Plasmonics is a research area merging the fields of optics and nanoelectronics by confining light with relatively large free-space wavelength to the nanometer scale - thereby enabling a family of novel devices. Current plasmonic devices at telecommunication and optical frequencies face significant challenges due to losses encountered in the constituent plasmonic materials. These large losses seriously limit the practicality of these metals for many novel applications. This paper provides an overview of alternative plasmonic materials along with motivation for each material choice and important aspects of fabrication. A comparative study of various materials including metals, metal alloys and heavily doped semiconductors is presented. The performance of each material is evaluated based on quality factors defined for each class of plasmonic devices. Most importantly, this paper outlines an approach for realizing optimal plasmonic material properties for specific frequencies and applications, thereby providing a reference for those searching for better plasmonic materials.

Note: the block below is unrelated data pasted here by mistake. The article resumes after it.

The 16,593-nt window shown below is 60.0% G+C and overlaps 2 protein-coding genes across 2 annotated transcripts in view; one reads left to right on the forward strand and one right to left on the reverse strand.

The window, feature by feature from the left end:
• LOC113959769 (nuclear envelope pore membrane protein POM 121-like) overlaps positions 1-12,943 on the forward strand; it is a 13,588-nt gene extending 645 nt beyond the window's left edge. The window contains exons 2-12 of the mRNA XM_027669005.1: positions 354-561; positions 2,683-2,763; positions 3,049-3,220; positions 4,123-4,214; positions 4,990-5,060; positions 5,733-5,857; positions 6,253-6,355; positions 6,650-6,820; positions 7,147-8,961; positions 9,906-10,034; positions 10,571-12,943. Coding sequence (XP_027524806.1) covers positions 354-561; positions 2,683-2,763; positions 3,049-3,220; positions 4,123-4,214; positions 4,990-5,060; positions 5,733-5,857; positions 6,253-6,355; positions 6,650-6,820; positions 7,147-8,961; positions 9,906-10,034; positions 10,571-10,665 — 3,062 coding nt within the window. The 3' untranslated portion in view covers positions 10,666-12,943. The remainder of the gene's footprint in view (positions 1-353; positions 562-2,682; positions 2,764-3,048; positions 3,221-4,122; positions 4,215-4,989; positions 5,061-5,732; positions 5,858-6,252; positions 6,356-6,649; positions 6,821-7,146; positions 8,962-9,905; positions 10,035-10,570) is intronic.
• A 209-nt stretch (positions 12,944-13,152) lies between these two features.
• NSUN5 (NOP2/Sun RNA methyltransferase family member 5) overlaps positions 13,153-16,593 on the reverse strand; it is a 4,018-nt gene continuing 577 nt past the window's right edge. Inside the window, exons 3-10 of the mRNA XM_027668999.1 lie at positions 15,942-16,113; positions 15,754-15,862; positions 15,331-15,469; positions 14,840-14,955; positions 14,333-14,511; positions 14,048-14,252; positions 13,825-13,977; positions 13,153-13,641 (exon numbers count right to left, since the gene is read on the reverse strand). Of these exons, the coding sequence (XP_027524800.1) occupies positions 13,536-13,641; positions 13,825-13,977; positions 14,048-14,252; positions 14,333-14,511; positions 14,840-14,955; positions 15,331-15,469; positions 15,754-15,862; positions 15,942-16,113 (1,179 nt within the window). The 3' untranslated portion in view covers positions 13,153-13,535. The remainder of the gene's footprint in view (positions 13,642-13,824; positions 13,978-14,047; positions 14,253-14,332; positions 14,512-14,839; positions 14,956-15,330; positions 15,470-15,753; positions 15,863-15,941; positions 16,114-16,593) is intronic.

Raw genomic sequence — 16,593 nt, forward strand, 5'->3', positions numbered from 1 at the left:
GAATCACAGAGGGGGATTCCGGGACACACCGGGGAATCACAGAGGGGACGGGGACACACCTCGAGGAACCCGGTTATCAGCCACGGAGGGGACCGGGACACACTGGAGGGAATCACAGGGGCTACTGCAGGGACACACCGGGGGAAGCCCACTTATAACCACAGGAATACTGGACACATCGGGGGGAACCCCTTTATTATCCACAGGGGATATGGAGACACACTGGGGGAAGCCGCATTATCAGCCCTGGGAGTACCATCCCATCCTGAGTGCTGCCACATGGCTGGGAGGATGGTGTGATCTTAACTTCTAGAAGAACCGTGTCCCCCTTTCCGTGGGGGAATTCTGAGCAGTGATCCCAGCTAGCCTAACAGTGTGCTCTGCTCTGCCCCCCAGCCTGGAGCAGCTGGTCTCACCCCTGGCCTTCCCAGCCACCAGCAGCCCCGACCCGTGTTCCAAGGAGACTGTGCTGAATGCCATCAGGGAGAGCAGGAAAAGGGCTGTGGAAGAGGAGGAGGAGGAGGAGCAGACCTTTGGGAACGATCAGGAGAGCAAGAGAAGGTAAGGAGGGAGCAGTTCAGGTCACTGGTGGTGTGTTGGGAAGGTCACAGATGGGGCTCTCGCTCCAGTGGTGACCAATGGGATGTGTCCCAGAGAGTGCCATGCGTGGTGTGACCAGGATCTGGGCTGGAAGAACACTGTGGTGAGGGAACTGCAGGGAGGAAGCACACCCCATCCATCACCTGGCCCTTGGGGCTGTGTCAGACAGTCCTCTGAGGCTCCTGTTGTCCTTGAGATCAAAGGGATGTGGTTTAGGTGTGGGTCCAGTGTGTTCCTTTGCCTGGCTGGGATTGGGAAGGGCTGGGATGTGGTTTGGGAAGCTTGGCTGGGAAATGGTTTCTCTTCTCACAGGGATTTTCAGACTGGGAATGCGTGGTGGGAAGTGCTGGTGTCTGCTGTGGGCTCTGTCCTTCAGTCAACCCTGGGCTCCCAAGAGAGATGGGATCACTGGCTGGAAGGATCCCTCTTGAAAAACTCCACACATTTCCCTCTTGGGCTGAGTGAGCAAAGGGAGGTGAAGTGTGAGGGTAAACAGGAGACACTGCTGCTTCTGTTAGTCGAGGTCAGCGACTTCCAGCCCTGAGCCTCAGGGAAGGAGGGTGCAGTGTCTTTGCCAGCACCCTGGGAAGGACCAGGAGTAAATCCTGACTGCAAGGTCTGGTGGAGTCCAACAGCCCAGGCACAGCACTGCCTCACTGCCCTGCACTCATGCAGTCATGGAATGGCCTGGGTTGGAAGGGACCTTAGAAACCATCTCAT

Bibliographical noteFeatured on materials science news site materialsViews.com 2010-10-21, Laser & PHoton.Rev. 4(6)/2010 Cover
- Low-loss plasmonics
- Transformation optics
- Quality factor